So this morning, I led Ben around the cones, on a headcollar and loose lead rope. Sandra was behind to back up my “walk on” signal. I asked Ben to walk and to stand, from my body language, as advised by Klaus. My goodness I need to develop my presence and vitality to a fire that would shoot from me in a ten mile radius. He requires so much of me; so much to walk with energy, but not trot, and to stand, without creeping forward a few steps. If I had not done this before with Mali I would have thought that somehow my body energy could not be read. We go on each rein a couple of times. He finds it harder to stay in walk on his stiffer (right) side. And he would far rather gaze everywhere else than at me. And he does not want to stand without creeping into my space. We finish when he does.

I get my reward when I lead him back to the field. His head comes up and he walks faster, looking to pass me, as we approach. I stop and raise my hand with energy. He stops and waits for me to move before walking on again. I repeat this a few times as his excitement rises again.

We have a lot of work to do that calls for consistency, calmness, alertness, presence and vitality from me. And from Ben.

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Continuing the story of St Bridget’s Cloak

St Bridget spread her cloak on the ground and it grew, to cover an area large enough for a small arena. But in order to grow, it had to climb up ditches, trees and even an old pheasant cage. St Bridget and her cloak needed some help. Enter the man with a digger.

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Enter Ben, back with Rosie from a day spent at the lake while the digger did its work. The light is fading earlier in these late September days and Ben stiffened as he saw the great yellow monster at the top of his track. Head went up, nostrils flared, breath quickened. I left Ben, taking off his headcollar and walked purposely up the track towards the digger. Near it, I turned. Ben was following me up at a safe distance, his head down again. I reached the digger and touched it. Ben turned around and wandered back to the shed for tea.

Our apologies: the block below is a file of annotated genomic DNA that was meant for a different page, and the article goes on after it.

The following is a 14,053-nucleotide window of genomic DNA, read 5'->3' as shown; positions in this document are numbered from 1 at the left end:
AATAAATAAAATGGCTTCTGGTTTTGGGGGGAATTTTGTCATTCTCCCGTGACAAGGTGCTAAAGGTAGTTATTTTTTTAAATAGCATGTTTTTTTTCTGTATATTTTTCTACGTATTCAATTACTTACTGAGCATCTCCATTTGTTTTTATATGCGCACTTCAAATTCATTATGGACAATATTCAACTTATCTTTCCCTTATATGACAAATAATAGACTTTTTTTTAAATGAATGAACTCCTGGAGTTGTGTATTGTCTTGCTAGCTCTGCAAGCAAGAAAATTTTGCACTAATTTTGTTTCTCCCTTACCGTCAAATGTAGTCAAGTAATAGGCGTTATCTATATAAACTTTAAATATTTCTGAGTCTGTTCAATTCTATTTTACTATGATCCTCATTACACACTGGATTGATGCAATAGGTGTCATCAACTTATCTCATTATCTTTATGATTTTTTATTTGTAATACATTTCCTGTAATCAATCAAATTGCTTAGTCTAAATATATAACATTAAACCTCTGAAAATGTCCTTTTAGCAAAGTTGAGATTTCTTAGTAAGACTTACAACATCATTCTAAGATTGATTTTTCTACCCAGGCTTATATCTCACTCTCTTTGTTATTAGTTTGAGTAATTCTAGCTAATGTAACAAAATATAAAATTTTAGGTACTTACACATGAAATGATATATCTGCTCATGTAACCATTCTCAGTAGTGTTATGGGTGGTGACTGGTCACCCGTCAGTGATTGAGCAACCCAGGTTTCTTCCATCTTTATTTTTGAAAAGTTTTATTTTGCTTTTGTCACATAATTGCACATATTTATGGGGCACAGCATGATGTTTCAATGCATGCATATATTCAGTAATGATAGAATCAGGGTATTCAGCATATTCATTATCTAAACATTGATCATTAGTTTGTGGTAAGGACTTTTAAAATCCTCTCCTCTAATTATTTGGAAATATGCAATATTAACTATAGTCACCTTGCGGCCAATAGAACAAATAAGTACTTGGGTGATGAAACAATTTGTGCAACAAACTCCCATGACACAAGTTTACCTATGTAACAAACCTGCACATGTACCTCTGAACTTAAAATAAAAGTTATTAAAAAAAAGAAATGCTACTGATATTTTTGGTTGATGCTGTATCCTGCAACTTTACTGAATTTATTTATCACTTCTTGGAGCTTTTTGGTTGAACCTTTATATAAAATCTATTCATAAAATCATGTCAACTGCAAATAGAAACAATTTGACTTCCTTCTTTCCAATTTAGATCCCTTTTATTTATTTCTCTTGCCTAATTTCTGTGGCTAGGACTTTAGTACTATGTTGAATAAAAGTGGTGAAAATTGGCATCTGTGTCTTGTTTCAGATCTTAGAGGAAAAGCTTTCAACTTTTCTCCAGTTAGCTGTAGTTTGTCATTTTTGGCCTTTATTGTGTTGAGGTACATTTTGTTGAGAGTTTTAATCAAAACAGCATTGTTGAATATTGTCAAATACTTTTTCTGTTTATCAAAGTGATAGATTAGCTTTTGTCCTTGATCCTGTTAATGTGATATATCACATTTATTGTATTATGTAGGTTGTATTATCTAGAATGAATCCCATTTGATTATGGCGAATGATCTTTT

The cloak has spread over this space:

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“Wake up”

A sunny morning, chores done, ponies grazing; I join them and lie down on the dry ground under a hazel tree. It is peaceful. A hazel nut detaches itself and falls down beside me. I rest. Rosie comes near to graze, Ben stays away. I am mildly surprised that they do not stop grazing and doze as well as they usually do at this time of the morning.

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Time for me to go; I get up, go up to each in turn and greet them: Ben moves towards me to acknowledge this. Greeting over, he instantly falls into stillness, one leg resting, head low. Rosie joins in.

I watch them and then have to leave them both, dozing in the sun on this beautiful autumn morning.

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That was yesterday, and this small event stayed with me throughout the rest of the busier part of my day. Ben prefers me alert, that is certain. When I am standing, and awake (which means mentally), he relaxes.

I have been thinking about leadership, as it relates to horses. It is a much used and, I am sure, mis-used word. Margrit Coates has a section on it in her book Connecting with Horses that I found helpful. “When a leader exudes an energy with a rich content of authenticity that feels safe to gravitate towards, amazing things can happen, both with people and horses.” (p 62) Another quote is: “Only when calmness prevails and we are in harmony will a horse say from the heart, ‘I want to be with you and follow your lead’.” (p 63) She stresses that following as opposed to leading is more important when thinking about horse behaviour and points out that horses lead us in spiritual terms towards discovering and learning. I have mentioned before that Ben will follow me when I am authentic.

I have only Ben’s behaviour to follow as I try to figure out where he is leading me: he seems to want me as a leader, and a leader in the sense that Margrit Coates describes.